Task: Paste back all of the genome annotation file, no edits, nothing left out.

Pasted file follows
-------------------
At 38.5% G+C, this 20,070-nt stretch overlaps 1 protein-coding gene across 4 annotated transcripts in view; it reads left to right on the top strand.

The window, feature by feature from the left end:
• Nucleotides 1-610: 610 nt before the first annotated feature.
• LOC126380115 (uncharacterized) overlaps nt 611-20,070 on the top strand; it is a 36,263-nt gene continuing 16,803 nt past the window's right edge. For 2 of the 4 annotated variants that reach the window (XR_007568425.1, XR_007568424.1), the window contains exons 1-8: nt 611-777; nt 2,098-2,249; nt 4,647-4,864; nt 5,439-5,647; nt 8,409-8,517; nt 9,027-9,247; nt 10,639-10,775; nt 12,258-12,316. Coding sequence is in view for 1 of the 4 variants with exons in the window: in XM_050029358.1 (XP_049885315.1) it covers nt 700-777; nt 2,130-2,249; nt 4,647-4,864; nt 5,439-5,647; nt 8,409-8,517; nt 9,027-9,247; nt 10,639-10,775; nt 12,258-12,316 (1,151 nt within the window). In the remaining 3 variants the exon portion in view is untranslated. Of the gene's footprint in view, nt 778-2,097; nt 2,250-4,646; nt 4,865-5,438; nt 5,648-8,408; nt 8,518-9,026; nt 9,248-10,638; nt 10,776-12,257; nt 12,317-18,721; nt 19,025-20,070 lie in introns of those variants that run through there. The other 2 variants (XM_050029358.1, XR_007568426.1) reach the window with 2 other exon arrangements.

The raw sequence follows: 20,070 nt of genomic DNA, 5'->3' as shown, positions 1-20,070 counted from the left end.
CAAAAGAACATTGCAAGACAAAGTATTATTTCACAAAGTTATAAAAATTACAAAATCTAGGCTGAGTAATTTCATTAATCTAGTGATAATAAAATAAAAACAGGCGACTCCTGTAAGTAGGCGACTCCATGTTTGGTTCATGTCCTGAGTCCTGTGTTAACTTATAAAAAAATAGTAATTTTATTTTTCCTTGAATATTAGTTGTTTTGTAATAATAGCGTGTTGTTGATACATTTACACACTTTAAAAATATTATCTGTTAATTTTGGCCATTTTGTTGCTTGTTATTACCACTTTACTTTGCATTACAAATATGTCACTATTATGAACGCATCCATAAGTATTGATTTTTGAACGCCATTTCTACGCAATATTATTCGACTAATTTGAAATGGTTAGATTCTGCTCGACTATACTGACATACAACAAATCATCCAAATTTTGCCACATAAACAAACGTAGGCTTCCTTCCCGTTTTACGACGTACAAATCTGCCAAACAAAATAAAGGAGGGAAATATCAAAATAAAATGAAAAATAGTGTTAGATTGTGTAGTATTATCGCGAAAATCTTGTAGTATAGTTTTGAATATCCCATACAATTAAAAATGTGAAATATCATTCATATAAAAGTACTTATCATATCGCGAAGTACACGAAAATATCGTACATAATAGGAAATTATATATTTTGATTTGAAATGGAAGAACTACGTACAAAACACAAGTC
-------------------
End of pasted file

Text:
At 38.5% G+C, this 20,070-nt stretch overlaps 1 protein-coding gene across 4 annotated transcripts in view; it reads left to right on the top strand.

The window, feature by feature from the left end:
• Nucleotides 1-610: 610 nt before the first annotated feature.
• LOC126380115 (uncharacterized) overlaps nt 611-20,070 on the top strand; it is a 36,263-nt gene continuing 16,803 nt past the window's right edge. For 2 of the 4 annotated variants that reach the window (XR_007568425.1, XR_007568424.1), the window contains exons 1-8: nt 611-777; nt 2,098-2,249; nt 4,647-4,864; nt 5,439-5,647; nt 8,409-8,517; nt 9,027-9,247; nt 10,639-10,775; nt 12,258-12,316. Coding sequence is in view for 1 of the 4 variants with exons in the window: in XM_050029358.1 (XP_049885315.1) it covers nt 700-777; nt 2,130-2,249; nt 4,647-4,864; nt 5,439-5,647; nt 8,409-8,517; nt 9,027-9,247; nt 10,639-10,775; nt 12,258-12,316 (1,151 nt within the window). In the remaining 3 variants the exon portion in view is untranslated. Of the gene's footprint in view, nt 778-2,097; nt 2,250-4,646; nt 4,865-5,438; nt 5,648-8,408; nt 8,518-9,026; nt 9,248-10,638; nt 10,776-12,257; nt 12,317-18,721; nt 19,025-20,070 lie in introns of those variants that run through there. The other 2 variants (XM_050029358.1, XR_007568426.1) reach the window with 2 other exon arrangements.

The raw sequence follows: 20,070 nt of genomic DNA, 5'->3' as shown, positions 1-20,070 counted from the left end.
CAAAAGAACATTGCAAGACAAAGTATTATTTCACAAAGTTATAAAAATTACAAAATCTAGGCTGAGTAATTTCATTAATCTAGTGATAATAAAATAAAAACAGGCGACTCCTGTAAGTAGGCGACTCCATGTTTGGTTCATGTCCTGAGTCCTGTGTTAACTTATAAAAAAATAGTAATTTTATTTTTCCTTGAATATTAGTTGTTTTGTAATAATAGCGTGTTGTTGATACATTTACACACTTTAAAAATATTATCTGTTAATTTTGGCCATTTTGTTGCTTGTTATTACCACTTTACTTTGCATTACAAATATGTCACTATTATGAACGCATCCATAAGTATTGATTTTTGAACGCCATTTCTACGCAATATTATTCGACTAATTTGAAATGGTTAGATTCTGCTCGACTATACTGACATACAACAAATCATCCAAATTTTGCCACATAAACAAACGTAGGCTTCCTTCCCGTTTTACGACGTACAAATCTGCCAAACAAAATAAAGGAGGGAAATATCAAAATAAAATGAAAAATAGTGTTAGATTGTGTAGTATTATCGCGAAAATCTTGTAGTATAGTTTTGAATATCCCATACAATTAAAAATGTGAAATATCATTCATATAAAAGTACTTATCATATCGCGAAGTACACGAAAATATCGTACATAATAGGAAATTATATATTTTGATTTGAAATGGAAGAACTACGTACAAAACACAAGTC